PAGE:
The first thing to understand about the regionalisation of globalisation is that it’s all about a bunch of very different things.
The region is, after all, a geopolitical concept, and one that encompasses different types of economic relationships.
And, if we want to know where we are in the world today, we need to be able to look at the different regions of the world.
But while we may not want to get too specific, there are several regional indicators that we can use to get a general idea of where we’re at, and where we should be going in the future.
We can compare regional economies, and compare regional populations, to make sure we’re on the same page when it comes to our future economic prospects.
This isn’t a definitive list of indicators, but it’s a good starting point.
The second thing to look out for is the level of economic activity in each region.
If we look at what we can find about how well people are doing, we can see that, generally speaking, the regions are doing better than the national economies.
These indicators are called regional development indicators, and they show us how well countries are performing in terms of their economic growth.
They also show us where countries are spending their money, and how much it’s costing them to do so.
For example, let’s look at GDP per capita, which is the value of what we might call a nation’s purchasing power in purchasing power terms, or PPP.
In this case, GDP per person is equal to the total of all the people in a country, divided by the total number of people in that country.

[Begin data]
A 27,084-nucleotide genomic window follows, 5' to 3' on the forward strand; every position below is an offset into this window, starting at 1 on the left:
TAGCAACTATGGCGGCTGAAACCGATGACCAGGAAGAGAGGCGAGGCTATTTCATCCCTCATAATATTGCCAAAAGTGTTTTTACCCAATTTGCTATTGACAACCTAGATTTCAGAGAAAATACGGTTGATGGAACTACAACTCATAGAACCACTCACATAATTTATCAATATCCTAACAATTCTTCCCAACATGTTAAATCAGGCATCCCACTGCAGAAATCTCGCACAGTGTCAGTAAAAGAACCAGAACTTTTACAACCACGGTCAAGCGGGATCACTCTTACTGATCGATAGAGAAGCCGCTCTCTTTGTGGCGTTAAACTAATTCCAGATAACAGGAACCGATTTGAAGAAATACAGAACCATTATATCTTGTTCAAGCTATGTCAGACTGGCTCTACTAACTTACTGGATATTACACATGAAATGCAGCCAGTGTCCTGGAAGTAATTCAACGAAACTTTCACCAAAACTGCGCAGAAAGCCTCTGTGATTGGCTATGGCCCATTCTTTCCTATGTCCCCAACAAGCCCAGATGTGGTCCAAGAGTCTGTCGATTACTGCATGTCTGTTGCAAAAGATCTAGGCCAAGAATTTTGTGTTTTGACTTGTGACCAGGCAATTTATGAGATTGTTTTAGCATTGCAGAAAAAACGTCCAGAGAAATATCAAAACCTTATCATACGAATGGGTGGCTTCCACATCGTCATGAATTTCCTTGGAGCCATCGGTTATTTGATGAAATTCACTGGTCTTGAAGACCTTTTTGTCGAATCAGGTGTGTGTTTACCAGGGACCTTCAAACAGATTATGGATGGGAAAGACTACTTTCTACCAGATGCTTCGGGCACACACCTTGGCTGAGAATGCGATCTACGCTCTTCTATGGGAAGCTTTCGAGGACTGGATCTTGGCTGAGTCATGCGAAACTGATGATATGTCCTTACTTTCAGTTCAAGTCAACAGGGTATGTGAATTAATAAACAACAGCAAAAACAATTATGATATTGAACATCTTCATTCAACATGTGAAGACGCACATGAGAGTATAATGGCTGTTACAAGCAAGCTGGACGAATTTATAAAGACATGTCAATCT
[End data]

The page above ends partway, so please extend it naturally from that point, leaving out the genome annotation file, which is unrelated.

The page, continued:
GDP per head is the sum of all people in the country, and is the number of individuals who earn enough money to live in the region.
Let’s look a little bit more closely at GDP.
In a region, GDP is the product of its GDP per resident and its PPP per resident.
So, a country that has a GDP per citizen of 10,000 people would have a GDP of $5,000 per person, while a country with a GDPper resident of 4,000 would have GDP of only $1,000.
Here’s the important part about GDP per inhabitant: it is the ratio between GDP per people and the GDP per GDP per population.
This ratio varies across the world, but, in general, the higher the number on the left, the lower the GDP.
This means that in a region with a population of 10 million people, a GDPPer capita of $2,000 is still roughly equal to $4,000 GDP per man.
But a GDP Per capita of 2 million people would be $1.8 million, while one with a PPPPer capita would be only $3,000 a man.
So, with that in mind, we’ll look at a region’s GDP per per capita.
The average GDP per PPP in a nation is roughly equal, or roughly equal across the globe, but some regions have very low GDP per populations.
This graph, for example, shows the GDP Per Capita of a country in the Philippines, which has a populationof about 7.3 million people.
This is, of course, an incredibly low GDPPer Capita.
On the other hand, this is also a very low average GDPPer Population.
In other words, a region has a very high average GDP Per Population in a very small region.
A region’s average GDPper capita in this case is $5.5 million, or $11.5 per capita in GDP per Capita per capita for the Philippines.
This region’s economy has been in decline for quite some time.
In 2016, for instance, GDP Per Per Capitans in the regions of Mindanao, Bicol, and Mindanau plunged by almost 50% and nearly 60%, respectively.
A second indicator that we may want to look more closely into is the PPP of the country’s exports.
This indicator tells us how much money a country is spending to buy goods and services.
Again, a PPL is a measure of the purchasing power of a nation.
This measure has been falling for quite a while, but has recently started rising again.
The trend is pretty clear, and it’s the reason why many of the regions that have a high PPL are also very rich, and some of the countries that have very high PPPs are very poor.
These are all good indicators to look for in order to gauge where we might be headed in the coming years.
Lastly, we have to take a look at how we are doing in terms